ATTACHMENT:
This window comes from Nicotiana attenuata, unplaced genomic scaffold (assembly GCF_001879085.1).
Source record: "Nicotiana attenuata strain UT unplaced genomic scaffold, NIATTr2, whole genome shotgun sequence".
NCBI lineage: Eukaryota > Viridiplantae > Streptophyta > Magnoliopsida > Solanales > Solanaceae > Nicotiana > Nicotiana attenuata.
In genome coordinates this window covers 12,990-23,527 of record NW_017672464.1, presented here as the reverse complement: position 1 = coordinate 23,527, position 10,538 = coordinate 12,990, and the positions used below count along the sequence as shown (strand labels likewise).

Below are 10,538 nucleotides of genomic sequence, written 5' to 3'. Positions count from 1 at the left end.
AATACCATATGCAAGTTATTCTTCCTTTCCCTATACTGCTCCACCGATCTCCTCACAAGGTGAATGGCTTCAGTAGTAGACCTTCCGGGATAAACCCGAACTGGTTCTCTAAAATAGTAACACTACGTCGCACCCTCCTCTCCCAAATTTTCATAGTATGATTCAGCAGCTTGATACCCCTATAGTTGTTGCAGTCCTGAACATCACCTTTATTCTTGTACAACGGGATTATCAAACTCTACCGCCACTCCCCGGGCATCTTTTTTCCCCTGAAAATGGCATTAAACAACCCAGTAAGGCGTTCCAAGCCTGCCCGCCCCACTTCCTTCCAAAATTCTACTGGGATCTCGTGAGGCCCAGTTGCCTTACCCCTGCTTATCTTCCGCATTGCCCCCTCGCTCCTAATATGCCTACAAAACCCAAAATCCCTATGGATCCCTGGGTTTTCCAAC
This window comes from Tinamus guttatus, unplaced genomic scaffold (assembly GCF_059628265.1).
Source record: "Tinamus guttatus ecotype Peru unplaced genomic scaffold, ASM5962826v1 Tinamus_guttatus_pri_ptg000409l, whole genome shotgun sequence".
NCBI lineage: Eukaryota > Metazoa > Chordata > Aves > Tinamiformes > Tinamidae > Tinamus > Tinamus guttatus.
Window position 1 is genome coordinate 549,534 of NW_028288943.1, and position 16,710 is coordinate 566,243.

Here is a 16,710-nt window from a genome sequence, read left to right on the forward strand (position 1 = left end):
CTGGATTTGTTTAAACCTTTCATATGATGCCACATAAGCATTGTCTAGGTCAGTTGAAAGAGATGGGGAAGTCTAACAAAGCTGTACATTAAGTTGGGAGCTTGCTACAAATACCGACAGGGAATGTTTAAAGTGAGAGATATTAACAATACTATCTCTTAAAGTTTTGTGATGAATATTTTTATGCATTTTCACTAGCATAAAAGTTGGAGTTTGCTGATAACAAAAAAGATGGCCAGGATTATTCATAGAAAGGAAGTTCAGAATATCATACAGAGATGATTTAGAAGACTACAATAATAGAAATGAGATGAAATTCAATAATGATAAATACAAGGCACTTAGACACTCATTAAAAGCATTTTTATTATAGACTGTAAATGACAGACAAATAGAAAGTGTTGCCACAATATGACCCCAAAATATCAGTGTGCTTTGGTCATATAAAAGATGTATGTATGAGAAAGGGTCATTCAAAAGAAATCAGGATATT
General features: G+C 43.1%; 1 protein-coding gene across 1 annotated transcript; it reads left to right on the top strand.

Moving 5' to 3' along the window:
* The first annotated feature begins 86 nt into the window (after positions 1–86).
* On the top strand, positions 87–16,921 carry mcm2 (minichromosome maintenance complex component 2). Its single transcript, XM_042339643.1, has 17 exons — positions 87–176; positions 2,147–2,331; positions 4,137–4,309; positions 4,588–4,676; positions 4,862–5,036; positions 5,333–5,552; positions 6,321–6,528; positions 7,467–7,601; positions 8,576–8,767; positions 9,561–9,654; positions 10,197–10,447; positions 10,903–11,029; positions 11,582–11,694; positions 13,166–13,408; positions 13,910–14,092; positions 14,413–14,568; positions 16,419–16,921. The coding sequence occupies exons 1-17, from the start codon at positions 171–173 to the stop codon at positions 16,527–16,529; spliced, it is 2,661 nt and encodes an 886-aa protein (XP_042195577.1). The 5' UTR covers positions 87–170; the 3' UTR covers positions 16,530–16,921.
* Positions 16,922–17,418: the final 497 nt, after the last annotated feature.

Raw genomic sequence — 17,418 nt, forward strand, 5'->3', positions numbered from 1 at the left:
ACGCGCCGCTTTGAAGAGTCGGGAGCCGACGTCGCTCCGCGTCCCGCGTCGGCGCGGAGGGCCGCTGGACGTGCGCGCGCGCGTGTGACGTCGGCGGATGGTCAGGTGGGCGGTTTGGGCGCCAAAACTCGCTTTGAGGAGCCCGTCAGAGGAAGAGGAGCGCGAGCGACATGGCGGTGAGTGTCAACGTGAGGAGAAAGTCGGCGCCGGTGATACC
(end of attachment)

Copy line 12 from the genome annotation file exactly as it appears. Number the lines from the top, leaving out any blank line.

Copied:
CTGGATTTGTTTAAACCTTTCATATGATGCCACATAAGCATTGTCTAGGTCAGTTGAAAGAGATGGGGAAGTCTAACAAAGCTGTACATTAAGTTGGGAGCTTGCTACAAATACCGACAGGGAATGTTTAAAGTGAGAGATATTAACAATACTATCTCTTAAAGTTTTGTGATGAATATTTTTATGCATTTTCACTAGCATAAAAGTTGGAGTTTGCTGATAACAAAAAAGATGGCCAGGATTATTCATAGAAAGGAAGTTCAGAATATCATACAGAGATGATTTAGAAGACTACAATAATAGAAATGAGATGAAATTCAATAATGATAAATACAAGGCACTTAGACACTCATTAAAAGCATTTTTATTATAGACTGTAAATGACAGACAAATAGAAAGTGTTGCCACAATATGACCCCAAAATATCAGTGTGCTTTGGTCATATAAAAGATGTATGTATGAGAAAGGGTCATTCAAAAGAAATCAGGATATT